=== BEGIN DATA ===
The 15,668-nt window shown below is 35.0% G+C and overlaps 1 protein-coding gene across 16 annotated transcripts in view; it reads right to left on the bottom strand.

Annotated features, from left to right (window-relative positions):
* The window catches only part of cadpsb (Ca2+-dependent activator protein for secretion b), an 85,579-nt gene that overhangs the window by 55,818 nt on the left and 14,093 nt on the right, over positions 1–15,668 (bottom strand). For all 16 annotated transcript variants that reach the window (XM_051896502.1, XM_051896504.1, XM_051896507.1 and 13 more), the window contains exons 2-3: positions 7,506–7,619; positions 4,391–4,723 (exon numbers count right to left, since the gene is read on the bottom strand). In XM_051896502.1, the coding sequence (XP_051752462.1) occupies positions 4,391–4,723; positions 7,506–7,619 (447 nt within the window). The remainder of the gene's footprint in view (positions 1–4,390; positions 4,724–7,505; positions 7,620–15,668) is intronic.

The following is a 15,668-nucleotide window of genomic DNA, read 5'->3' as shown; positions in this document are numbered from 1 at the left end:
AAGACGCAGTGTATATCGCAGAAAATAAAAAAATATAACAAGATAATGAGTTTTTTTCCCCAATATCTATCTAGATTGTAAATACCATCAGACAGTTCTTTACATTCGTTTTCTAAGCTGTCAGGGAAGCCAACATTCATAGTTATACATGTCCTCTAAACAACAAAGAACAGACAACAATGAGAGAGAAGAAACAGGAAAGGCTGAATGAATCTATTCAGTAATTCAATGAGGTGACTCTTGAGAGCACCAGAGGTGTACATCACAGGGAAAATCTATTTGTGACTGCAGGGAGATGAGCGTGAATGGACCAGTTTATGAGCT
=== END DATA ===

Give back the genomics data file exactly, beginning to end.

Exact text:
The 15,668-nt window shown below is 35.0% G+C and overlaps 1 protein-coding gene across 16 annotated transcripts in view; it reads right to left on the bottom strand.

Annotated features, from left to right (window-relative positions):
* The window catches only part of cadpsb (Ca2+-dependent activator protein for secretion b), an 85,579-nt gene that overhangs the window by 55,818 nt on the left and 14,093 nt on the right, over positions 1–15,668 (bottom strand). For all 16 annotated transcript variants that reach the window (XM_051896502.1, XM_051896504.1, XM_051896507.1 and 13 more), the window contains exons 2-3: positions 7,506–7,619; positions 4,391–4,723 (exon numbers count right to left, since the gene is read on the bottom strand). In XM_051896502.1, the coding sequence (XP_051752462.1) occupies positions 4,391–4,723; positions 7,506–7,619 (447 nt within the window). The remainder of the gene's footprint in view (positions 1–4,390; positions 4,724–7,505; positions 7,620–15,668) is intronic.

The following is a 15,668-nucleotide window of genomic DNA, read 5'->3' as shown; positions in this document are numbered from 1 at the left end:
AAGACGCAGTGTATATCGCAGAAAATAAAAAAATATAACAAGATAATGAGTTTTTTTCCCCAATATCTATCTAGATTGTAAATACCATCAGACAGTTCTTTACATTCGTTTTCTAAGCTGTCAGGGAAGCCAACATTCATAGTTATACATGTCCTCTAAACAACAAAGAACAGACAACAATGAGAGAGAAGAAACAGGAAAGGCTGAATGAATCTATTCAGTAATTCAATGAGGTGACTCTTGAGAGCACCAGAGGTGTACATCACAGGGAAAATCTATTTGTGACTGCAGGGAGATGAGCGTGAATGGACCAGTTTATGAGCT